What the 2018 Midterm Election may mean for press freedom
If you looked to last night’s elections to send a clear message to President Donald Trump and congressional leaders to stop the anti-press rhetoric and reinvest in transparency and accountability in politics, you fell a little short, but it is clear that those who care about press freedom, transparency and accountability woke up to a rearranged political environment this morning. Here are a few initial thoughts about how things could shake out for freedom of the press and the free flow of information in the House of Representatives.
On FOIA issues, Rep. Elijah Cummings (D-Md.) is likely to become chairman of the House Oversight and Government Reform Committee in January. Cummings has been an active champion of strengthening FOIA and opposing carve-outs to disclosure that are routinely proposed in legislation. The Oversight committee has broad jurisdiction to delve into matters of its choosing and historically has conducted oversight of administrations when the opposing party controls the White House. Investigations may contribute more to the public’s understanding of Trump’s finances — Cummings could subpoena Trump’s tax returns — and the Committee may in some way seek to build a public record of dealings by this administration, from the spending and other scandals that plagued Trump’s first Environmental Protection Agency administrator Scott Pruitt to foreign government spending at Trump hotels.
The House Judiciary Committee has jurisdiction over the administration of the courts, a shield bill and anti-SLAPP legislation, so the likely ascension of Rep. Jarrold Nadler (D-NY) to the chairman position could give those legislative efforts a forum for advancing at least in the House. While the committee could do a lot for press freedom, it may be busy with other priorities, such as the independence of the Justice Department, the Mueller investigation and related issues. On the other hand, a shield bill, anti-SLAPP legislation or court transparency could provide low-hanging fruit for him to show commitment to bipartisanship. Nadler had expressed support for the shield bill in 2013.
The big, obvious question in all this is how big a role will bipartisanship play in the next two years? While Republicans and Democrats fight over bigger issues such as the economy, health care and immigration, will they work together to advance legislation that perhaps falls a bit under the radar? Proactive disclosure requirements, strengthened public protections against abusive lawsuits (anti-SLAPP), improve electronic court filing and access, and a media shield bill could advance on a bipartisan basis, but will it? Even if it does, would the president sign such legislation?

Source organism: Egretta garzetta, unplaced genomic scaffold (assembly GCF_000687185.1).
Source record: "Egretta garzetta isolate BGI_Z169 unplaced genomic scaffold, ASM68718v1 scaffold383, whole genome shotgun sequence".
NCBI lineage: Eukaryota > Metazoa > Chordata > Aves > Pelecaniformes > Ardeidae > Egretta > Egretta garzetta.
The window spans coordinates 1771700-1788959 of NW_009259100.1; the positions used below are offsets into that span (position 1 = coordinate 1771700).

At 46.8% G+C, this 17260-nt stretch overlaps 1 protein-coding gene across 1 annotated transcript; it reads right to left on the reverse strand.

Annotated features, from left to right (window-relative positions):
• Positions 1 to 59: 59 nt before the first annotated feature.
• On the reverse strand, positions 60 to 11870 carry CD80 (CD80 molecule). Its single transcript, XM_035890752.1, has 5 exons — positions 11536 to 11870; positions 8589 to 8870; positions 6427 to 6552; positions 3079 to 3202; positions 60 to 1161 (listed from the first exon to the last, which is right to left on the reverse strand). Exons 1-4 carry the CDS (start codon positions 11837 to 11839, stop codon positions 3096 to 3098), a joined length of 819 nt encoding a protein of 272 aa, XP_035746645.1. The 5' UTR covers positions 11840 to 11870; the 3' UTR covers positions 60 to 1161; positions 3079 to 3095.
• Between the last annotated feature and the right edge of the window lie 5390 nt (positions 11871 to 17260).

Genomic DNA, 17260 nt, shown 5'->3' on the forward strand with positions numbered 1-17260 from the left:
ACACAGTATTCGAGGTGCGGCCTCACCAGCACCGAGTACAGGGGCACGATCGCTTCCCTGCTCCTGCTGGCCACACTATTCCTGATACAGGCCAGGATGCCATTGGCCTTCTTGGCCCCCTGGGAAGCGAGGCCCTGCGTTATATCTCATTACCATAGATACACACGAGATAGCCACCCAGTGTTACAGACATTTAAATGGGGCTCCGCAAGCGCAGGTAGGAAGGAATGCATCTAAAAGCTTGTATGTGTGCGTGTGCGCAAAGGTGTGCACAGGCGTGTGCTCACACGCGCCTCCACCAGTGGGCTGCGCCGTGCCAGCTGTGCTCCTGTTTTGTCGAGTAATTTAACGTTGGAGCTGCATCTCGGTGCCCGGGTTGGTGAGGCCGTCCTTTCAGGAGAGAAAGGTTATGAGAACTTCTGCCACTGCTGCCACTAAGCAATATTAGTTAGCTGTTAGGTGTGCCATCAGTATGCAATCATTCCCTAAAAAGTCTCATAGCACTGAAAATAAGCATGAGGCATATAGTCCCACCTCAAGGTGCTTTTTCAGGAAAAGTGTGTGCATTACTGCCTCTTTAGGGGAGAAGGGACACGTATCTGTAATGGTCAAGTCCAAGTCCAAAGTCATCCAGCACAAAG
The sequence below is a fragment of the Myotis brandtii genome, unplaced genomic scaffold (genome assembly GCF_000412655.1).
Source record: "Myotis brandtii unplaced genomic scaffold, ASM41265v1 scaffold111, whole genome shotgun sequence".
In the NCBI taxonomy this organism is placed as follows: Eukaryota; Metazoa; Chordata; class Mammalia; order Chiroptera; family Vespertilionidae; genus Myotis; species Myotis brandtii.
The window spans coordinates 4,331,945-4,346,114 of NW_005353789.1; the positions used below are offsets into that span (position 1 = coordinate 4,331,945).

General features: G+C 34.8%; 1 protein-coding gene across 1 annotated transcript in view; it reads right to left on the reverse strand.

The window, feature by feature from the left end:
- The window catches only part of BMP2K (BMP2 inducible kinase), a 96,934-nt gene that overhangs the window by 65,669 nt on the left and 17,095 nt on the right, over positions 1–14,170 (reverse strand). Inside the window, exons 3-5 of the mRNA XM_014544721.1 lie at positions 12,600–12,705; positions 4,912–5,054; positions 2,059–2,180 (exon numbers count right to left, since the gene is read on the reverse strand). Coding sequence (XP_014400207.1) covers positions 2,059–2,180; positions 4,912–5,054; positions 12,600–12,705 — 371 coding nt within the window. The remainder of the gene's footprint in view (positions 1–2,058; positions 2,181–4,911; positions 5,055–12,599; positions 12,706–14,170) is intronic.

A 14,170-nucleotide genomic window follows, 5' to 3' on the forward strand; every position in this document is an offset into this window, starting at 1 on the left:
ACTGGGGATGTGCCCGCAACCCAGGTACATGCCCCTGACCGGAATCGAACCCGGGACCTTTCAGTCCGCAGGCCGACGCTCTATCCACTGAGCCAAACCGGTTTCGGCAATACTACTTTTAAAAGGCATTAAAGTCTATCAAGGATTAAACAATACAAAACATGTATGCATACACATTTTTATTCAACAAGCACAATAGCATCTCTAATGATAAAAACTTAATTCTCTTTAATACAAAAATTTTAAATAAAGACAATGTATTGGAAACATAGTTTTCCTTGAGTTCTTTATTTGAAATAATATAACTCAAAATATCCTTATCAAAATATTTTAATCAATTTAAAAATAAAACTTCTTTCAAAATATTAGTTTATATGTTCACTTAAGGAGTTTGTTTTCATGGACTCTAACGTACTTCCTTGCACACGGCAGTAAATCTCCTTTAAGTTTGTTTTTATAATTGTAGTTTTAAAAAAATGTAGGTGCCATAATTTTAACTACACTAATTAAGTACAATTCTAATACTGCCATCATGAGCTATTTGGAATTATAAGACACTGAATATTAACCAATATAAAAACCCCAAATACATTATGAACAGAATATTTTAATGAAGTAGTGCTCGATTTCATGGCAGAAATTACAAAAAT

The result of the Mueller investigation could shift the dynamic considerably even as the administration makes the case that Republican loyalty to the president yields electoral benefits. We have to keep reasonable expectations given that advancing legislation through Congress is difficult even when one party controls both chambers and the White House, but doing so in divided government is challenging, to put it mildly.
Did voters send a clear, strong message that public officials need to actively promote American values, including press freedom and transparency, at home and abroad? Not really. Rep. Greg Gianforte, who, after bodyslamming Guardian reporter Ben Jacobs, agreed to apologize and donate to the Committee to Protect Journalists, was re-elected. Republicans may conclude from the results of the 2018 midterm elections that, true or not, they need to hook themselves to Trump’s coattails for success in 2020, in which case political costs to standing up to the president — even to call him out publicly for his rhetoric against the press — may continue to be high.
On the other hand, the president now has another foil in the Democratic-controlled House as he faces likely inquiries into the administration, his finances, and his family business dealings. He may turn his attention to attacking Democrats and shift his focus away from the news media, however he will have plenty of opportunities to continue his rhetorical attacks against the press — just today he railed against CNN’s Jim Acosta and other reporters yet again during his post-election press conference — and the president may conclude that his success campaigning to hold the Senate shows it works.